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According to official projections, the economy will grow at its fastest rate since 1941 next year due to the vaccination program’s success.
Even though the country remains in a state of emergency, economic growth is expected to accelerate as social distancing restrictions are lifted in the summer. The economy is expected to grow by 7.3 per cent in 2022, the first full year without any coronavirus restrictions, the fastest rate in 80 years.

The Office for Budget Responsibility released its latest economic forecasts this afternoon, along with the chancellor’s budget. It painted a picture of a struggling economy in the short term due to the third nationwide lockdown, but one that will recover faster than previously thought.

According to the spending watchdog, the government’s vaccination program exceeded the government’s expectations, which raised its annual growth estimates for next year. It also noted that households had amassed hundreds of billions in surplus savings, which could be used to fuel spending once the restrictions are lifted. Thanks to new incentives announced in today’s budget, business investment is expected to rise faster than previously anticipated.

The OBR now forecasts that the economy will recover to pre-crisis levels by the middle of next year, six months sooner than previously anticipated. By early next year, the Bank of England believes the economy will have recovered. Because the chancellor decides to extend the Treasury’s job support schemes, job losses will be less severe than expected, with the unemployment rate peaking at 6.5 per cent rather than 7.5 per cent.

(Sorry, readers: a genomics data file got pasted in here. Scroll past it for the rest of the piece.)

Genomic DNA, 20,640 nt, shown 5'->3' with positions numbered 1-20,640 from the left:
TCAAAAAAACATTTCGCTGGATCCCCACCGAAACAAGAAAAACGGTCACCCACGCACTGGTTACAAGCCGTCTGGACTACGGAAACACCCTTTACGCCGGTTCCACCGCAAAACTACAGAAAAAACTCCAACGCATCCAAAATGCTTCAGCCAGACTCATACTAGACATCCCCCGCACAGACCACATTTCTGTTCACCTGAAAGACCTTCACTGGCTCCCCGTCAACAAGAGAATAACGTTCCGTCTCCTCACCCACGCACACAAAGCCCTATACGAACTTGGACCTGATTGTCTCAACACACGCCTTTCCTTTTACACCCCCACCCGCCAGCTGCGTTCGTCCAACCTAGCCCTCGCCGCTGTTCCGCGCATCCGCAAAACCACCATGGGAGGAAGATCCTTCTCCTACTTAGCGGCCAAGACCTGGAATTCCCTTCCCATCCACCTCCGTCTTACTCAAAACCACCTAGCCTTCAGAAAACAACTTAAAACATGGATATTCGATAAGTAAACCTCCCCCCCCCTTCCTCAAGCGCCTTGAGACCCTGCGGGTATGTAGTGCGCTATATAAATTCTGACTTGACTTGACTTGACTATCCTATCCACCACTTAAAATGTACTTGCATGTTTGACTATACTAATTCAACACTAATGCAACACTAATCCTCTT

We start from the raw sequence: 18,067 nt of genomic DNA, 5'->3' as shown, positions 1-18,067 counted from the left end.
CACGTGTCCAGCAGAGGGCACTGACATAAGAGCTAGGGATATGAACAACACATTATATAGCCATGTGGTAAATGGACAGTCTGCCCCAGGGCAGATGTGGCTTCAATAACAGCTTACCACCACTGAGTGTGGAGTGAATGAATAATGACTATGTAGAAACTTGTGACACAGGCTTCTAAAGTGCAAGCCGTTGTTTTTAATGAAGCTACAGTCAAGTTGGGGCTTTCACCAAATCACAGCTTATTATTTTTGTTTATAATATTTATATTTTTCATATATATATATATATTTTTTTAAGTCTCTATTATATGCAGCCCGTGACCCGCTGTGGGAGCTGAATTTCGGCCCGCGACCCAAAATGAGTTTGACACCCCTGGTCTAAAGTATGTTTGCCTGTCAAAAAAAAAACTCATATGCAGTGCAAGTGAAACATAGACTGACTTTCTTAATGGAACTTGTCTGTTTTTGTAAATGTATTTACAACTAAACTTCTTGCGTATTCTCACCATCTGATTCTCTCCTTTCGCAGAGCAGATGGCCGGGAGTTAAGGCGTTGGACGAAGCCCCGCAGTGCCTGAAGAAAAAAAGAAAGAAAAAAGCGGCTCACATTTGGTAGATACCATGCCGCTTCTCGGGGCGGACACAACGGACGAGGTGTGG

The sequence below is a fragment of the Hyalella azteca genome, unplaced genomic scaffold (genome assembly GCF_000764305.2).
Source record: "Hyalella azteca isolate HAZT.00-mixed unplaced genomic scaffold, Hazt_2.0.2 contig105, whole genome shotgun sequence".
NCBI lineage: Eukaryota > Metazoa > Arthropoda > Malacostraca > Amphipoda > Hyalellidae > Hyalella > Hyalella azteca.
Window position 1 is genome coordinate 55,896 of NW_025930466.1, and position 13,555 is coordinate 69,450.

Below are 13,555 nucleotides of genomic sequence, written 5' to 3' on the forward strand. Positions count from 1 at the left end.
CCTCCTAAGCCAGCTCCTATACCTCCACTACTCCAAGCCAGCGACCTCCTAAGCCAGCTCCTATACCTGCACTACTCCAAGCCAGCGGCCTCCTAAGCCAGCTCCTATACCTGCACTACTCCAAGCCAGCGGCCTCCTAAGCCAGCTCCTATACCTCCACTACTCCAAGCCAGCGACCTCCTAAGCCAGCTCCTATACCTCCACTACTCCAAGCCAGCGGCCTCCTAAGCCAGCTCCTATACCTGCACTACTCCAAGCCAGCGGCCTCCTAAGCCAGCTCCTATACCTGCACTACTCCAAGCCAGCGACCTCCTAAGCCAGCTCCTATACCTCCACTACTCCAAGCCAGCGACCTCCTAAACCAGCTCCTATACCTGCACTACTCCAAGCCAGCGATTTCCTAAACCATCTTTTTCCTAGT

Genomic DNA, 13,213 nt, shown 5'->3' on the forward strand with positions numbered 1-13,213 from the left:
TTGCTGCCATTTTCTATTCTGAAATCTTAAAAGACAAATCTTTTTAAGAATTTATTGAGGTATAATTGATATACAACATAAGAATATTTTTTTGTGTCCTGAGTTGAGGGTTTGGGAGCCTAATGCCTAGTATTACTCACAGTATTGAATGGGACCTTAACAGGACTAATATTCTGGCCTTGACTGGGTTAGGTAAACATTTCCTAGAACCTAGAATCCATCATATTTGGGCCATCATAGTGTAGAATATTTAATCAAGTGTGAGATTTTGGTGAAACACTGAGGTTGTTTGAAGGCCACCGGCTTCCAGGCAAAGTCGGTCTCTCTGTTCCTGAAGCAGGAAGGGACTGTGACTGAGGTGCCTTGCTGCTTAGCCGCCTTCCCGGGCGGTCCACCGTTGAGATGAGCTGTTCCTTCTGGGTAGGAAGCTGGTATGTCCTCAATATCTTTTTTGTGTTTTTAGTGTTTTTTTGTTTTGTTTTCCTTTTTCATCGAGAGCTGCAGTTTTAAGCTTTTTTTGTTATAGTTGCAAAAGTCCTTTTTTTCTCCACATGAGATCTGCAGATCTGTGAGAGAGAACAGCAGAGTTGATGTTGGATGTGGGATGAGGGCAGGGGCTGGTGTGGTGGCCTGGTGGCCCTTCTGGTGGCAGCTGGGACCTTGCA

Even though the country’s prospects have improved, the OBR was forced to lower its forecasts for this year from 5.5 per cent in November to 4% due to the country’s third lockdown just months after the November forecasts were released.

Rising infection rates forced the government to declare a third lockdown at the start of the year and increase financial assistance to households and businesses. The aid will last well beyond April. The chancellor announced a slew of new policies in his budget, implying that the country will borrow far more next year than previously anticipated. According to the Office for Budget Responsibility, the budget deficit for 2021-22 will be £234 billion, or 10.3% of GDP. This is up 7.4% from the previous forecast of £164.2 billion.

Borrowing will decrease as the economy improves and tax revenues increase, while government spending decreases. The Office for Budget Responsibility lowered its borrowing forecasts for 2023-24 to 2025-26. After peaking at 109 per cent of GDP in 2023-24, the public debt will decline. Even though the country’s debt load will remain above 20% for the next five years, the OBR noted that falling interest rates had pushed the cost of servicing the debt to an all-time low.

“The amount we’ve borrowed is only comparable to the amount we borrowed during the two world wars,” Rishi Sunak told the Commons. Many governments will have to work together over many decades to pay it back.” With government bond yields rising in recent weeks, the chancellor reaffirmed previous warnings that a 1% increase in borrowing costs could add £25 billion to borrowing costs by the end of the current parliament.

The impact of rising interest rates on the public finances, according to the OBR, will depend on the reasons for the increase. If it is linked to rapid economic growth, the adverse effects of increased debt interest spending may be offset by increased tax revenue.

“It really matters why interest rates rise,” Andy King, a member of the OBR’s budget responsibility committee, said. When inflation rises because supply is weaker than expected and the bank is forced to raise interest rates to combat it, you don’t have good news for revenue but bad news for spending. The Treasury will be concerned about this type of fiscal risk.”

Source: The Times

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